is it best to abolish the law.which decrees their punishment ? Because examinations are not thoroughly made, shall we therefore abolish the examinations ? To most minds the answer is plain,assuredly not. The Atlantic writer further says: “Were it possible to obtain a complete knowledge of the work, published and unpublished, before the world and in the closet, of all students, a preliminary examination might insure novelty. It cannot do this; and, of course, without experiment or a perfect knowledge of principles and a perfect reasoning faculty, utility cannot be insured.” This must be regarded as mere statement; until it is shown why it is not possible to make a good examination in the large majority of cases, there is, probably, not much chance for argument. This has not been done so far, and, probably, will not be. Because these examinations are not now well made, is no reason that they

cannot be: many things are not done at Washington that ought to be, and this is one. The writer believes that most persons will agree with him, that by a better and more divided system of exam inations, coupled with the employment of examiners whose services can only be had by the payment of higher salaries, this work might be done nearly to perfection.

It certainly could be done much better than it is at present. Suppose that it is only so well done that nothing described in a home or foreign publication, or known to the present generation at home, shall obtain the seal of the Patent Office, and the work is done well enough.

If a device, old but useful, has passed out of the memory of the present generation and is again invented, the inventor does as much good as though he had discovered something entirely new. The law might be somewhat modified to meet this view of the case, but such a modification would be no radical change in our present system.

The remedy proposed by the writers referred to, is of the kind indigenous to the American mind; it springs from the purely American idea that everything can be done by legislation, and that all that is needed when one law is badly executed, is to pass another of an opposite nature. Does gold go up, or the balance of exchange stand against us; do men get drunk, or married people get divorced; do the heavens threaten to fall, or the waters to rise—straightway we proceed to cure the trouble with a new law, when the appropriate and proper thing, under the circumstances, is to see that the present one is well executed.

The largest patent-soliciting house in London has gratuitously said, in a recent circular, that “the American origin of an invention is a recommendation in England.” What could have made John Bull look so favorably upon us in this respect, when we well know that he will never acknowledge us to be his superiors in invention? It is because he knows that when a patent, which is really useful, passes the ordeal of our Patent Office, it is, probably, new. They have no examinations in England; and parties, manufacturing under good and valid patents, are harassed greatly by interfering, subsequent patents procured for the sole purpose of blackmailing; and which, as a general rule, the manufacturers find it cheaper to buy up than to litigate.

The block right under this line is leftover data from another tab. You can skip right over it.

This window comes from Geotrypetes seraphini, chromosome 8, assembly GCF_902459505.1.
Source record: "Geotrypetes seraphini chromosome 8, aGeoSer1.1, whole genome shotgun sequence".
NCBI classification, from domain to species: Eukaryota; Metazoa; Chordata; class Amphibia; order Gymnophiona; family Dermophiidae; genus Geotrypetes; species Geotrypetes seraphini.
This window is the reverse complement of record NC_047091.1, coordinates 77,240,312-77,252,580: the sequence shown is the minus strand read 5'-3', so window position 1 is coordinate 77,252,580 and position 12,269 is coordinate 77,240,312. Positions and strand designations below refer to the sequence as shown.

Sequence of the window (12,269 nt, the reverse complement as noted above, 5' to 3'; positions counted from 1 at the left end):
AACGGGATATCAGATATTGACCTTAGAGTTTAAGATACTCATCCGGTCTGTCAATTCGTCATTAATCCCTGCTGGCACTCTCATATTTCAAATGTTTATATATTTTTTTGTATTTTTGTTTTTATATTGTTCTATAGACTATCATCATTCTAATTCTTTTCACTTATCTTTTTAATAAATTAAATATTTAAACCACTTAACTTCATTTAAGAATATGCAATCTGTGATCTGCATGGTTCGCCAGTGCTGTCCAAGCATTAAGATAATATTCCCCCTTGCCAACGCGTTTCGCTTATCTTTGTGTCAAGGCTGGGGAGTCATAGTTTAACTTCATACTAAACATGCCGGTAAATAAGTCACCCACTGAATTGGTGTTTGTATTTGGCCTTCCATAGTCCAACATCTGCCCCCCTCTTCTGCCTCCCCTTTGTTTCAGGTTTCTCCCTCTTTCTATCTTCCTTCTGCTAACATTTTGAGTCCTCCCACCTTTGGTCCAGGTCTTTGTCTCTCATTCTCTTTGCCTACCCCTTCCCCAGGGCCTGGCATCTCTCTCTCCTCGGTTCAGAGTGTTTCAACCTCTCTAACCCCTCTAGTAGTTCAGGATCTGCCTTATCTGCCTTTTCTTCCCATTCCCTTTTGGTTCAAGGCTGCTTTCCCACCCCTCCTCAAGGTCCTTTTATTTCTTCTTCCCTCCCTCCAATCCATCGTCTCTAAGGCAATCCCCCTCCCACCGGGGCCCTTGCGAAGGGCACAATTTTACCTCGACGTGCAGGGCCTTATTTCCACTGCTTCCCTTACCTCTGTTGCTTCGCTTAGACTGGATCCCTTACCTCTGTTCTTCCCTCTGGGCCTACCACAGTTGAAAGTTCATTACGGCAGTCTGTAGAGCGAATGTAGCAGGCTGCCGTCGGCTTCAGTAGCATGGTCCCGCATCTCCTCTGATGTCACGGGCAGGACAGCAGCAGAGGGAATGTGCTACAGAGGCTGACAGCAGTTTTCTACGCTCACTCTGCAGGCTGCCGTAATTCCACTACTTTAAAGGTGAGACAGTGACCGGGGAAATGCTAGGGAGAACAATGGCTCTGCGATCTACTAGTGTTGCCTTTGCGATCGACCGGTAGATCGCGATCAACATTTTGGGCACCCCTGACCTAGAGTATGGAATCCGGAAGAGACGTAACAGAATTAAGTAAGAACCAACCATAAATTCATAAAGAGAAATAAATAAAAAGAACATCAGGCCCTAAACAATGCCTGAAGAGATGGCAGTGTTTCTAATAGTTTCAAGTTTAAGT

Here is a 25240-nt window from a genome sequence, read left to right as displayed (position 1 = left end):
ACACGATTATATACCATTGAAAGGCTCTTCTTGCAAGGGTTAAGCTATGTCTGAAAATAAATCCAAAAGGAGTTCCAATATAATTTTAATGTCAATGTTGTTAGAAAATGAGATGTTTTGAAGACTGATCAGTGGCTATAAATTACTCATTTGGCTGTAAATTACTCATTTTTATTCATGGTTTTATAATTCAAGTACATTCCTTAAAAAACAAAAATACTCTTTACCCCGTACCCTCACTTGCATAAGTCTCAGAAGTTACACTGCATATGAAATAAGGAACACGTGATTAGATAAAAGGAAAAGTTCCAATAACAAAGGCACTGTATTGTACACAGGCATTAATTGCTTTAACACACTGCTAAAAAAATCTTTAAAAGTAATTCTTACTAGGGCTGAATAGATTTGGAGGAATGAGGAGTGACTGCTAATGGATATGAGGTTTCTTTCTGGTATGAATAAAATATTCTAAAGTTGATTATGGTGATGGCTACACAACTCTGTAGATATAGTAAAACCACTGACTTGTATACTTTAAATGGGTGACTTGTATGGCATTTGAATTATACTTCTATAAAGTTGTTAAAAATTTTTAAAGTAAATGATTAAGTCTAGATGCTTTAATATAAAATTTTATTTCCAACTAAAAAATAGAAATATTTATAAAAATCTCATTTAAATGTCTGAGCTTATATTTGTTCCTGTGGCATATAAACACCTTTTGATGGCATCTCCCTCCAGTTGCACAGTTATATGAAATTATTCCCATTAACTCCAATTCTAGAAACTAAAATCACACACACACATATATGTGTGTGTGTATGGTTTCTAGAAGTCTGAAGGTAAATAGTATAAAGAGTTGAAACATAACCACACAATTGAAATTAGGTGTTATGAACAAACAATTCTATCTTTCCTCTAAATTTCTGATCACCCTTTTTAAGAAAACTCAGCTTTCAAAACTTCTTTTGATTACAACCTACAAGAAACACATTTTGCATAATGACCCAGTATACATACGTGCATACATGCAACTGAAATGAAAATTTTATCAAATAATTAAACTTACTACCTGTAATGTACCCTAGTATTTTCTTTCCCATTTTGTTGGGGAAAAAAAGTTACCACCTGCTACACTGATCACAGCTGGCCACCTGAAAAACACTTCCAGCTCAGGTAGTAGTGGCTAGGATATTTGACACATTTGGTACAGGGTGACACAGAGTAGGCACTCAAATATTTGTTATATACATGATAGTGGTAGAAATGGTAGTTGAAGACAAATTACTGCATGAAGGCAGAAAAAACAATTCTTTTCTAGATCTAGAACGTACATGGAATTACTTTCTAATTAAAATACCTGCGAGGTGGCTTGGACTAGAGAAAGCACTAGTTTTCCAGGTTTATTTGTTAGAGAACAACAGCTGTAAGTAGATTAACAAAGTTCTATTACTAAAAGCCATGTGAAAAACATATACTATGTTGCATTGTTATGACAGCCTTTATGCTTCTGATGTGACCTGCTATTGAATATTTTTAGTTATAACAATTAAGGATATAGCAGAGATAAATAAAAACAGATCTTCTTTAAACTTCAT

The Atlantic writer says that our present law“ helps the charla

tan and hinders the savant." How “helps the charlatan ?”' Would not the charlatan be pleased if he could, at will, patent anything under the sun, and then hawk it about the country with its truly “pinchbeck endorsement ?" How hinders the savant ? Is not the savant's real invention perfectly protected by our present law? It can be no better protected by any law; and, at present, there is a preliminary barrier for the charlatan who would vex him with a patent copied from his own to surmount, which barrier would not exist if the examinations were abolished.

Abolish all preliminary examinations for novelty, and one of two things happens; either patents will become, for the most part, valueless; or the country will be overrun with charlatan invent

Such abolition would surely tend to crush poor inventors and help rich ones. In all probability, no patent could be sold for a dollar that had not appended to it a full and accurate history of all similar inventions, showing that no one had ever preceded the present patentee, which history would have to be certified to, by some specialist or expert, whose name and reputation would be a guaranty that the history was correct; all this at a cost that not one inventor in a hundred could afford; and it is a reasonable prophecy, that not one-tenth of the number of patents granted now, would be granted after such a change as proposed. This must happen sooner or later, for if, at first, the other extreme is reached, and the country is flooded with patents on old devices, the very word, “patent," would soon become a synonym for worthlessness, and a severe reaction would take place.

It is to be feared that we should learn from sad experience how much our national progress and prosperity are based upon the inventive genius of our country. Granted that a majority of our patents are worthless, who can estimate the incalculable harm that would result from retarding and repressing the inventive genius of our country'men, by withholding the reasonable rewards we now hold out? Granted that the majority of our patents are worthless, they do no harm; and while there would not, probably, be onetenth of the present number of patents granted under a system changed as proposed, there is no good reason for supposing that any larger percentage of the patents then granted would be useful than of those granted now. Indeed, it is quite reasonable to suppose that this percentage would be still smaller, for only the rich